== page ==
This preview has intentionally blurred sections. Sign up to view the full version.View Full Document
Unformatted text preview: Notes on Gaussian Plume Dispersion Modeling 1. Pasquill Stability Class To facilitate predicting the effect of atmospheric stability on pollutant dispersion, F. Pasquill proposed a relatively simple scheme that permits the classification of stability based on readily observed parameters. His framework is still widely used in air pollution transport modeling. Pasquill’s system defines six stability classes based on three observable characteristics: - intensity of incoming solar radiation (daytime) - near-surface wind speed - extent of cloud cover The six classes are given letter designations A-F. The meaning and the corresponding lapse rate are summarized in the following table: stability class ∂ T/ ∂ z (K/100 m) A (extremely unstable) < –1.9 B (moderately unstable) –1.9 to –1.7 C (slightly unstable) –1.7 to –1.5 D (neutral) –1.5 to –0.5 E (slightly stable) –0.5 to 1.5 F (moderately stable) > 1.5 Recall the adiabatic lapse rate Γ = – ∂ T/ ∂ z = 1 K / 100 m (midpoint of stability class D). Incoming solar radiation, I, is classified as strong, moderate, or slight, based on the following power levels (recall that the solar constant is 1353 W m-2 ): - strong I > 700 W m –2- moderate 350 ≤ I ≤ 700 W m –2- slight I < 350 W m –2 The stability class under daytime conditions is determined from the intensity of incoming radiation and the wind speed according to the following chart....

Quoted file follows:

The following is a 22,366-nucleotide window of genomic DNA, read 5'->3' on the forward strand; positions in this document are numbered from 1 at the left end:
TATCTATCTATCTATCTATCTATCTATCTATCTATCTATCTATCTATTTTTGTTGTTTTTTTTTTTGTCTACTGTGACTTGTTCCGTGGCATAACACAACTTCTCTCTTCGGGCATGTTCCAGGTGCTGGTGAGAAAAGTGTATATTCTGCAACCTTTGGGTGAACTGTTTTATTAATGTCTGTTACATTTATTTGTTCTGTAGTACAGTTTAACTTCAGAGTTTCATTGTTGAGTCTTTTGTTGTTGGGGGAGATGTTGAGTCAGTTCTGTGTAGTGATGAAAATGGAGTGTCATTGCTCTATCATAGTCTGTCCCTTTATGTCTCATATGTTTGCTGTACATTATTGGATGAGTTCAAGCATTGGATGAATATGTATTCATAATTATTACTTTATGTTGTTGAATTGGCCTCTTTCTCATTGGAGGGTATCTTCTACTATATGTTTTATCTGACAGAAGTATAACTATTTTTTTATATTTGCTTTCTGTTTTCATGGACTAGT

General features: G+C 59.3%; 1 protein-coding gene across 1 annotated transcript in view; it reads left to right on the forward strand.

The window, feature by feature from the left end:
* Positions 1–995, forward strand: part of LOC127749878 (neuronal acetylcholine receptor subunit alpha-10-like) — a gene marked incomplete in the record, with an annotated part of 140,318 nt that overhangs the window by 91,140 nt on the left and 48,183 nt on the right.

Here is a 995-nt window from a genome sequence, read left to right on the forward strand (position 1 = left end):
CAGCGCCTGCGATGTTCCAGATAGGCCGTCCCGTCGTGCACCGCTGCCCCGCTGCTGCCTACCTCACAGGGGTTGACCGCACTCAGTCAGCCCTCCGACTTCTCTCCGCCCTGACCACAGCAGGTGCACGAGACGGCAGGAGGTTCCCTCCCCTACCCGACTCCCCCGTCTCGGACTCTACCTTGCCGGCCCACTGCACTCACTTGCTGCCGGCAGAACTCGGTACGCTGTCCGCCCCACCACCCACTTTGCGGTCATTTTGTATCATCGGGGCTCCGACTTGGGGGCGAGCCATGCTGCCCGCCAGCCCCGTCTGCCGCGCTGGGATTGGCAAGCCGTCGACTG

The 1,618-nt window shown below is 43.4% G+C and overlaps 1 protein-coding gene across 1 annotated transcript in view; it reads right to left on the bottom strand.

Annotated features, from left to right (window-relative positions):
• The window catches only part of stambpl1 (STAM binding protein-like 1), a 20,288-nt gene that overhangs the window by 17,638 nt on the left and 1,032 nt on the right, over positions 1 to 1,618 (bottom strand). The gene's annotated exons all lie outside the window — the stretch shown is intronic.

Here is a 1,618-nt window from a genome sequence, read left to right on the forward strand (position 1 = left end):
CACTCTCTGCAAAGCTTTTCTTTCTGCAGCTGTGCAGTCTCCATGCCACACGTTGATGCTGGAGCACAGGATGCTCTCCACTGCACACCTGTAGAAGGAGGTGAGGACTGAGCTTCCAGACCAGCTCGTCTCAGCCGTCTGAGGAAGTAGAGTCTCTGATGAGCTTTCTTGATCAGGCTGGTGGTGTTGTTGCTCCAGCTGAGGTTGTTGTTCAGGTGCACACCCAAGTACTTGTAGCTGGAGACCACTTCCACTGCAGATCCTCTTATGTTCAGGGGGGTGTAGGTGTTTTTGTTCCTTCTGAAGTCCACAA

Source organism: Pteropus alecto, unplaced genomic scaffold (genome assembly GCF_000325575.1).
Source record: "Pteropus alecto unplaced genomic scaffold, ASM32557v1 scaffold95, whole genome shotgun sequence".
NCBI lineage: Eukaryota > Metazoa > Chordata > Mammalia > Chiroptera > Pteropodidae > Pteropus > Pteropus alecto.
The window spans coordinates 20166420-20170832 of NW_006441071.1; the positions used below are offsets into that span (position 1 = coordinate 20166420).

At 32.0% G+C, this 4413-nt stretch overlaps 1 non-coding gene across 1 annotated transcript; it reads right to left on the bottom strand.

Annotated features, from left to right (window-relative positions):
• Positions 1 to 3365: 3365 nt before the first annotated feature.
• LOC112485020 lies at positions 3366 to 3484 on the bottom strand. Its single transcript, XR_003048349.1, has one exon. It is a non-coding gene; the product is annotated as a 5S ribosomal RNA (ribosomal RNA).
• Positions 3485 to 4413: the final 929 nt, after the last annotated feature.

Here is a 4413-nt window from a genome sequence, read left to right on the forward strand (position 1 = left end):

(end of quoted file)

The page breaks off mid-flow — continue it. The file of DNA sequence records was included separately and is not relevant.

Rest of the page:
View Full Document
- Fall '09
- Atmosphere, stability class